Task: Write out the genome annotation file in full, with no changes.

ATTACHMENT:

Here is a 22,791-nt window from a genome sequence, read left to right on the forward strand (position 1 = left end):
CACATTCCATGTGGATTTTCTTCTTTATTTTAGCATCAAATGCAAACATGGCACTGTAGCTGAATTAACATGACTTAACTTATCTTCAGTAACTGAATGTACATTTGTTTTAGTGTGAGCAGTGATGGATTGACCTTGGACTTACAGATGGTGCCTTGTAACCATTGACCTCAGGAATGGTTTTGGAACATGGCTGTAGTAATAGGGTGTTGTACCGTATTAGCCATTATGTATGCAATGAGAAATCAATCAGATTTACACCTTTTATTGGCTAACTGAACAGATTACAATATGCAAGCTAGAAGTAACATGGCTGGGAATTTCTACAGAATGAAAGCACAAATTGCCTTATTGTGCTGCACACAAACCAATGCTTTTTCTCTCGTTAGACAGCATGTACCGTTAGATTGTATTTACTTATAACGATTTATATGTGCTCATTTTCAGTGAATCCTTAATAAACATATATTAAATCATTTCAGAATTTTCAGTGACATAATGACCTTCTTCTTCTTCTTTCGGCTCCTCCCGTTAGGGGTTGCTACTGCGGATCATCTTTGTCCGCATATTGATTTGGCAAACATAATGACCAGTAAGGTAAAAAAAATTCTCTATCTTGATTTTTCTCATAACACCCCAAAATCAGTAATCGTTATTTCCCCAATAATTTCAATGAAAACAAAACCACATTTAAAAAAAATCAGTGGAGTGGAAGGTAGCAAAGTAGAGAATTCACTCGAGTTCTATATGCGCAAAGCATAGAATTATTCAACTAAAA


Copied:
Here is a 22,791-nt window from a genome sequence, read left to right on the forward strand (position 1 = left end):
CACATTCCATGTGGATTTTCTTCTTTATTTTAGCATCAAATGCAAACATGGCACTGTAGCTGAATTAACATGACTTAACTTATCTTCAGTAACTGAATGTACATTTGTTTTAGTGTGAGCAGTGATGGATTGACCTTGGACTTACAGATGGTGCCTTGTAACCATTGACCTCAGGAATGGTTTTGGAACATGGCTGTAGTAATAGGGTGTTGTACCGTATTAGCCATTATGTATGCAATGAGAAATCAATCAGATTTACACCTTTTATTGGCTAACTGAACAGATTACAATATGCAAGCTAGAAGTAACATGGCTGGGAATTTCTACAGAATGAAAGCACAAATTGCCTTATTGTGCTGCACACAAACCAATGCTTTTTCTCTCGTTAGACAGCATGTACCGTTAGATTGTATTTACTTATAACGATTTATATGTGCTCATTTTCAGTGAATCCTTAATAAACATATATTAAATCATTTCAGAATTTTCAGTGACATAATGACCTTCTTCTTCTTCTTTCGGCTCCTCCCGTTAGGGGTTGCTACTGCGGATCATCTTTGTCCGCATATTGATTTGGCAAACATAATGACCAGTAAGGTAAAAAAAATTCTCTATCTTGATTTTTCTCATAACACCCCAAAATCAGTAATCGTTATTTCCCCAATAATTTCAATGAAAACAAAACCACATTTAAAAAAAATCAGTGGAGTGGAAGGTAGCAAAGTAGAGAATTCACTCGAGTTCTATATGCGCAAAGCATAGAATTATTCAACTAAAA